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Try opening an account in a branch that’s close to your place so you don’t have a long commute when you’ll have to go and meet your counsellor.

International money transfers to and from France 

Transferring money from France to banks within the European Union, European Economic Area or Switzerland doesn’t cost more than it would for a transfer between 2 French banks, providing the money is paid in euros and amounts to less than €50,000.

However banks in France are free to apply their own tariffs for transfers to or from outside the EU and they will be more expensive. You will need to check with your French bank what the charge rates are. The minimum charge is around €30 but can vary depending on the country or bank you are transferring money to.

Which documents should I bring to open my account?

Just like for finding an apartment, you will need to provide the bank with a set of mandatory pieces to open your account: your ID, a certificate that you’re enrolled in a french school or university, a proof of residence (electricity or internet bill, insurance certificate, rent receipt…) and your residence permit if you’re from outside Europe. 

It may also be asked of you to show a tax notice and your last 3 account statements you have in another bank (if you have another account).

How to open my account?

You have to go to a bank branch and come into contact with a counselor who will follow your case and take the necessary steps to open your account and send you your credit card.

How long does it take?  

On average, 3 weeks to a month can pass between the meeting with the counselor and the account’s activation. So it’s best to engage procedures as soon as possible!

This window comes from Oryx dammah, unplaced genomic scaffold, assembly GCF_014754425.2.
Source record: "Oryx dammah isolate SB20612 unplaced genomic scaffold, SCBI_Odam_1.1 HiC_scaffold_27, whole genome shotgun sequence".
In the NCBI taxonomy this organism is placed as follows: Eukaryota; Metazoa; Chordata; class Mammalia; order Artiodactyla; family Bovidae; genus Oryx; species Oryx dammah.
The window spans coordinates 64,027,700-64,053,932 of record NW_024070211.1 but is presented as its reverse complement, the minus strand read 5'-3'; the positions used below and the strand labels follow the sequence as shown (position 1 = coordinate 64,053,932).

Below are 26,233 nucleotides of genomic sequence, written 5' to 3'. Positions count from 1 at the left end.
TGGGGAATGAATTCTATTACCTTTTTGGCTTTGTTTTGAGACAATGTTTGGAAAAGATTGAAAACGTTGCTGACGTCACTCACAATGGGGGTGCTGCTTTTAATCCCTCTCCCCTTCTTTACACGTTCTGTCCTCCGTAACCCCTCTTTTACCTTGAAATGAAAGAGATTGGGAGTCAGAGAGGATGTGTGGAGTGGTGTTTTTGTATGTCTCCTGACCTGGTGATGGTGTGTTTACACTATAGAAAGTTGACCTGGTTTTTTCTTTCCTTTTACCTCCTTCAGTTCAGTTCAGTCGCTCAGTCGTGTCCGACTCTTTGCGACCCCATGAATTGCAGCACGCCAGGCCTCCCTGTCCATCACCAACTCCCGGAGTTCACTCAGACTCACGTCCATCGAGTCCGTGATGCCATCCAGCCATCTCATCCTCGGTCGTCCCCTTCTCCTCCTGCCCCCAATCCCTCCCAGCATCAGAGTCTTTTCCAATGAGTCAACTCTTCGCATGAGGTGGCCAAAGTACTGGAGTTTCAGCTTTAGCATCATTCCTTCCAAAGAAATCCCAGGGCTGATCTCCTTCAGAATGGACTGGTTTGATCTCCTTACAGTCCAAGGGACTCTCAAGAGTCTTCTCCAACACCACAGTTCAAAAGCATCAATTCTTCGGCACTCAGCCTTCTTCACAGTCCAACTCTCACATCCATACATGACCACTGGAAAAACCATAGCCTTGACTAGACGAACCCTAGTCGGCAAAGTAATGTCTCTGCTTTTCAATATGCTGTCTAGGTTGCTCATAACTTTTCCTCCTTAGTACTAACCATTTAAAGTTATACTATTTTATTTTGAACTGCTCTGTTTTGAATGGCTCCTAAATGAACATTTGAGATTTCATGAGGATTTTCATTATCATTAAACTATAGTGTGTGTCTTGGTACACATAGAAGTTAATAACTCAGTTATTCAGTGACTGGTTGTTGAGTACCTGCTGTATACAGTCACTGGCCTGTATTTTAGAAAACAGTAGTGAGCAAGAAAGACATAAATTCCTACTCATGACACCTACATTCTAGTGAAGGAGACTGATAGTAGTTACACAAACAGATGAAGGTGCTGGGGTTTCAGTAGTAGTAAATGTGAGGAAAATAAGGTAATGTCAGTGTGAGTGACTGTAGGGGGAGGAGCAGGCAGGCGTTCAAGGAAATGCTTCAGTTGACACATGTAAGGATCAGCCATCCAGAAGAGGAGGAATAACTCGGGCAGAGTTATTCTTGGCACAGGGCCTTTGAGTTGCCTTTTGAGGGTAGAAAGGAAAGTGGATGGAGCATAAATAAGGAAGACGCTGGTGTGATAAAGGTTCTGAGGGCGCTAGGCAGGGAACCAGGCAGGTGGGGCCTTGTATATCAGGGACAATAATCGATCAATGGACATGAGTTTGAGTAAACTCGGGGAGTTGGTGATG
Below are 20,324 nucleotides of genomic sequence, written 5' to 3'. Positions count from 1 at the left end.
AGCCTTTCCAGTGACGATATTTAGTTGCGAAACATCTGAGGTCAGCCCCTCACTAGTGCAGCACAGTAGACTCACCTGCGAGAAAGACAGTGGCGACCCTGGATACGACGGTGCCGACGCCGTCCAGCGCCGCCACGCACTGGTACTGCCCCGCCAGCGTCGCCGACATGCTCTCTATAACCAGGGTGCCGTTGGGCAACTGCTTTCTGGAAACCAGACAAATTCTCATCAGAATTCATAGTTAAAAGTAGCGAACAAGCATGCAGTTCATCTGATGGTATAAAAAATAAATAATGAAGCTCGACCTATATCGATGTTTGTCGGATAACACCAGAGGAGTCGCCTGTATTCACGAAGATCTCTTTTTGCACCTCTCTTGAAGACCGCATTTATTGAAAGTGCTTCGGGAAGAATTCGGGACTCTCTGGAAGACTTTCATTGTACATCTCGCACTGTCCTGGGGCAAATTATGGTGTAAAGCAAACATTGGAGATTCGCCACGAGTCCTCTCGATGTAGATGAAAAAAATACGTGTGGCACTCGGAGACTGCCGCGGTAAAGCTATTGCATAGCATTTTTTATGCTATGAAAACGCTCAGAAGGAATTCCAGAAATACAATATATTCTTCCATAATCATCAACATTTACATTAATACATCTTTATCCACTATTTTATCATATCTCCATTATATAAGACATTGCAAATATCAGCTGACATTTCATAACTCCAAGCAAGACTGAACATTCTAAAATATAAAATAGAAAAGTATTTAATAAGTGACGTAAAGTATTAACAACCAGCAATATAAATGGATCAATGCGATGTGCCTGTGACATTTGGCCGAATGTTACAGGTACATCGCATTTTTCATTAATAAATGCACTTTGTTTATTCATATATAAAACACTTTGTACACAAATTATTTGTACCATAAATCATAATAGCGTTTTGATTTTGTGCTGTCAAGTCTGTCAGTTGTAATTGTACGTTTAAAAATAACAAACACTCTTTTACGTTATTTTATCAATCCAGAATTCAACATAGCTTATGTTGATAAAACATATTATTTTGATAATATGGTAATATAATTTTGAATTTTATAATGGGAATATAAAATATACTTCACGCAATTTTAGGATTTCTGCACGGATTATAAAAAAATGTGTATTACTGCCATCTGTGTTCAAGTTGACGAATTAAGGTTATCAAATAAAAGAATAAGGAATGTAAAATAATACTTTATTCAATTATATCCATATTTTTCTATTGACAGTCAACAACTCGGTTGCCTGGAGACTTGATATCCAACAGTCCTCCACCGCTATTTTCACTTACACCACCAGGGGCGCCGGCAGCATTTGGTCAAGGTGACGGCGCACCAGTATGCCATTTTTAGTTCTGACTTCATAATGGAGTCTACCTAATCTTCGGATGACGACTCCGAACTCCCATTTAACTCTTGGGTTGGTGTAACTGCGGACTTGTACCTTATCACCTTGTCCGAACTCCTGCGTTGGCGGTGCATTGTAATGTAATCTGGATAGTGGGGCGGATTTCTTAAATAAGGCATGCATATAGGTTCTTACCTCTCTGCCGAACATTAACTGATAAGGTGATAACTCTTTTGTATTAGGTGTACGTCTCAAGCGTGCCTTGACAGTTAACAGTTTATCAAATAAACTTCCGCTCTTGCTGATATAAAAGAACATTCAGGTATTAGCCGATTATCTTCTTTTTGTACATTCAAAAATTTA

Can my landlord ask me to provide details about my bank account?

It’s strictly forbidden for a landlord to ask you to show him account statements so he can check whether your accounts are properly kept. You don’t have to disclose any information relating to your bank account to your landlord - nor to anyone. 

Do I have to close my bank account when I leave France?

It’s best to close your account when you leave, otherwise you’ll continue paying contributions and fees for an account you’re not using. Any account holder can decide of to close it whenever he deems fit and it’s a free procedure. 

How to close my bank account?

No matter which bank you’re in, you will have to send a close-out letter (link to template). Before closing your account, make sure they aren’t any pending transactions. To manage this properly, you can ask your counselor to give you a list of all direct debit instructions that are registered on your account. Don’t retrieve all the money available on your account in case pending payments haven’t been charged yet. Ensure that all issued cheques have been debited, and shift your usual direct debit authorizations to another account (or terminate all of your subscriptions). If a cheque is collected too late (once the account is closed), you might get in some trouble with the bank.

After closing your account, give back your checkbook and your credit card to the bank - or cut your card with scissors and cross out your cheques to make sure no one will find them and try using them.

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Check your account agreement (the contract signed with your bank on opening the account): some banks may ask you to respect a notice for closing. This notice is never longer than 30 days.